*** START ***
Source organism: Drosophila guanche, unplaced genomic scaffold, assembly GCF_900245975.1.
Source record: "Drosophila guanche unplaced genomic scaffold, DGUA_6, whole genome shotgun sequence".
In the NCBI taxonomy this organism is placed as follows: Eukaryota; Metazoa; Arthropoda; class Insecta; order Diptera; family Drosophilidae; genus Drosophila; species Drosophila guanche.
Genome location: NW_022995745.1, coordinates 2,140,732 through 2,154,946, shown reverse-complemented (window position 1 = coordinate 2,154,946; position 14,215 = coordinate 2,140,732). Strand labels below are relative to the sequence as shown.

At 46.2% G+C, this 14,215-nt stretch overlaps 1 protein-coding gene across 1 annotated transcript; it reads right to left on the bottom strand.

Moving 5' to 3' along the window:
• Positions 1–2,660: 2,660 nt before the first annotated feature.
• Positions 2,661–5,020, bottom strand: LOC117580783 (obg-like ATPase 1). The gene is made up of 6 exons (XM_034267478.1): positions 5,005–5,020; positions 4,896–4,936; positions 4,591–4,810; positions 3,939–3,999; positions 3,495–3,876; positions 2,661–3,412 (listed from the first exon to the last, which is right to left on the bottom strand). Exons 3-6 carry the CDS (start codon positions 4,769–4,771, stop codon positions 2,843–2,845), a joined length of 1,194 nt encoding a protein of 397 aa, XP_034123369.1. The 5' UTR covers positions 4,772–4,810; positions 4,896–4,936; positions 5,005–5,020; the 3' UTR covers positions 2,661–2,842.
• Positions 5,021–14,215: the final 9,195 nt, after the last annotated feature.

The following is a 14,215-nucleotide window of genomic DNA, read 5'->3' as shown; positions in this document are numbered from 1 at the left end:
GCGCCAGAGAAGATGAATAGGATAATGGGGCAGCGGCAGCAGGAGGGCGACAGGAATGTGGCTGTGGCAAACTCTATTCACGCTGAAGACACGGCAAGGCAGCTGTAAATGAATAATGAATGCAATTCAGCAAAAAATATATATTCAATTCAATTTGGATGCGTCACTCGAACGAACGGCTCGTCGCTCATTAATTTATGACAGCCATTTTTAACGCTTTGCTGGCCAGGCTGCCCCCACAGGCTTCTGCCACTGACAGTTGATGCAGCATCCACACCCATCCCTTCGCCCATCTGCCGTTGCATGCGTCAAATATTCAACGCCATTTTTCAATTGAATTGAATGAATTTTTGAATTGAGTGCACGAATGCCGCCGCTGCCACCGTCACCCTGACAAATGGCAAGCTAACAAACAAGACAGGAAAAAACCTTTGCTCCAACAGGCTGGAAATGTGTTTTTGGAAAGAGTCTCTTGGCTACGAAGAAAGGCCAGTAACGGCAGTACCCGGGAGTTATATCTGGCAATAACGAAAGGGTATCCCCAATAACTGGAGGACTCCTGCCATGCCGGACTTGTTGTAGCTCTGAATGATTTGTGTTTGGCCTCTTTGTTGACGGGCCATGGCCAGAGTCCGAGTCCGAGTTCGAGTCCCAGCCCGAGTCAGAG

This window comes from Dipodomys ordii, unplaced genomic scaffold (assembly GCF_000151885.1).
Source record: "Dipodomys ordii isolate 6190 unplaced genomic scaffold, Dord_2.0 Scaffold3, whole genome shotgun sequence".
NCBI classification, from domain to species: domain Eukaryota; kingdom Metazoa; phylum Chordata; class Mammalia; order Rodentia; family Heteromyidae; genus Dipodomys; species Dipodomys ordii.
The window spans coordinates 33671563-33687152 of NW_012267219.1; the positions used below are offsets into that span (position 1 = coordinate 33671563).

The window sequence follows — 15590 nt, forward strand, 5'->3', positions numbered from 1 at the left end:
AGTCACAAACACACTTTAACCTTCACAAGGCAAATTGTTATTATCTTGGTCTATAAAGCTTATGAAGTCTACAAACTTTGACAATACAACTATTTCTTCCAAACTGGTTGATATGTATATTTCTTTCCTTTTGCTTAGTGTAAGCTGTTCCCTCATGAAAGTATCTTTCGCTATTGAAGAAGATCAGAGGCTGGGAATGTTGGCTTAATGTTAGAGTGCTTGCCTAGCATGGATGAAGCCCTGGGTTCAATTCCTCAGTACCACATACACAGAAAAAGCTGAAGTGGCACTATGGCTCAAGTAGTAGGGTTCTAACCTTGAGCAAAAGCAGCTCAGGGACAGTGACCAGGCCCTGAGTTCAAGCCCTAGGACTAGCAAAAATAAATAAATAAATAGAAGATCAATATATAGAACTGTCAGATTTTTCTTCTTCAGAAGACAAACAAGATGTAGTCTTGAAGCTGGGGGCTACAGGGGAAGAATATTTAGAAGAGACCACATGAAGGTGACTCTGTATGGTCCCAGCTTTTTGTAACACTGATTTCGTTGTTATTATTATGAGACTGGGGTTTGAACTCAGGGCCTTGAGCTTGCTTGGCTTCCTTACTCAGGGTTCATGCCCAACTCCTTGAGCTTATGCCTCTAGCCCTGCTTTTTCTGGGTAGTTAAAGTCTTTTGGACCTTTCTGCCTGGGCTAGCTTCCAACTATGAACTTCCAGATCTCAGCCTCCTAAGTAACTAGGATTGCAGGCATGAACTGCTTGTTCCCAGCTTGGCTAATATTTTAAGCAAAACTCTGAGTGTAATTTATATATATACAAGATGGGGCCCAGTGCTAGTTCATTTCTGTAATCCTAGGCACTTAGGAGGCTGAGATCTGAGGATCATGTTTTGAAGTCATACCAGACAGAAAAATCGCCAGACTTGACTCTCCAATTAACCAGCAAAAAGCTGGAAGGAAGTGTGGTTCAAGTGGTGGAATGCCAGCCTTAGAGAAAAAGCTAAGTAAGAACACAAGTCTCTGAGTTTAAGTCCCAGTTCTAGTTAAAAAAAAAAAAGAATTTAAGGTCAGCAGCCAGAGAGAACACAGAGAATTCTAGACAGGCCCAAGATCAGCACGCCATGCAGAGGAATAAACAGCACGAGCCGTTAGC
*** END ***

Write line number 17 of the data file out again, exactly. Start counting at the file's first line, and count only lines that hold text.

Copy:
AGTCACAAACACACTTTAACCTTCACAAGGCAAATTGTTATTATCTTGGTCTATAAAGCTTATGAAGTCTACAAACTTTGACAATACAACTATTTCTTCCAAACTGGTTGATATGTATATTTCTTTCCTTTTGCTTAGTGTAAGCTGTTCCCTCATGAAAGTATCTTTCGCTATTGAAGAAGATCAGAGGCTGGGAATGTTGGCTTAATGTTAGAGTGCTTGCCTAGCATGGATGAAGCCCTGGGTTCAATTCCTCAGTACCACATACACAGAAAAAGCTGAAGTGGCACTATGGCTCAAGTAGTAGGGTTCTAACCTTGAGCAAAAGCAGCTCAGGGACAGTGACCAGGCCCTGAGTTCAAGCCCTAGGACTAGCAAAAATAAATAAATAAATAGAAGATCAATATATAGAACTGTCAGATTTTTCTTCTTCAGAAGACAAACAAGATGTAGTCTTGAAGCTGGGGGCTACAGGGGAAGAATATTTAGAAGAGACCACATGAAGGTGACTCTGTATGGTCCCAGCTTTTTGTAACACTGATTTCGTTGTTATTATTATGAGACTGGGGTTTGAACTCAGGGCCTTGAGCTTGCTTGGCTTCCTTACTCAGGGTTCATGCCCAACTCCTTGAGCTTATGCCTCTAGCCCTGCTTTTTCTGGGTAGTTAAAGTCTTTTGGACCTTTCTGCCTGGGCTAGCTTCCAACTATGAACTTCCAGATCTCAGCCTCCTAAGTAACTAGGATTGCAGGCATGAACTGCTTGTTCCCAGCTTGGCTAATATTTTAAGCAAAACTCTGAGTGTAATTTATATATATACAAGATGGGGCCCAGTGCTAGTTCATTTCTGTAATCCTAGGCACTTAGGAGGCTGAGATCTGAGGATCATGTTTTGAAGTCATACCAGACAGAAAAATCGCCAGACTTGACTCTCCAATTAACCAGCAAAAAGCTGGAAGGAAGTGTGGTTCAAGTGGTGGAATGCCAGCCTTAGAGAAAAAGCTAAGTAAGAACACAAGTCTCTGAGTTTAAGTCCCAGTTCTAGTTAAAAAAAAAAAAGAATTTAAGGTCAGCAGCCAGAGAGAACACAGAGAATTCTAGACAGGCCCAAGATCAGCACGCCATGCAGAGGAATAAACAGCACGAGCCGTTAGC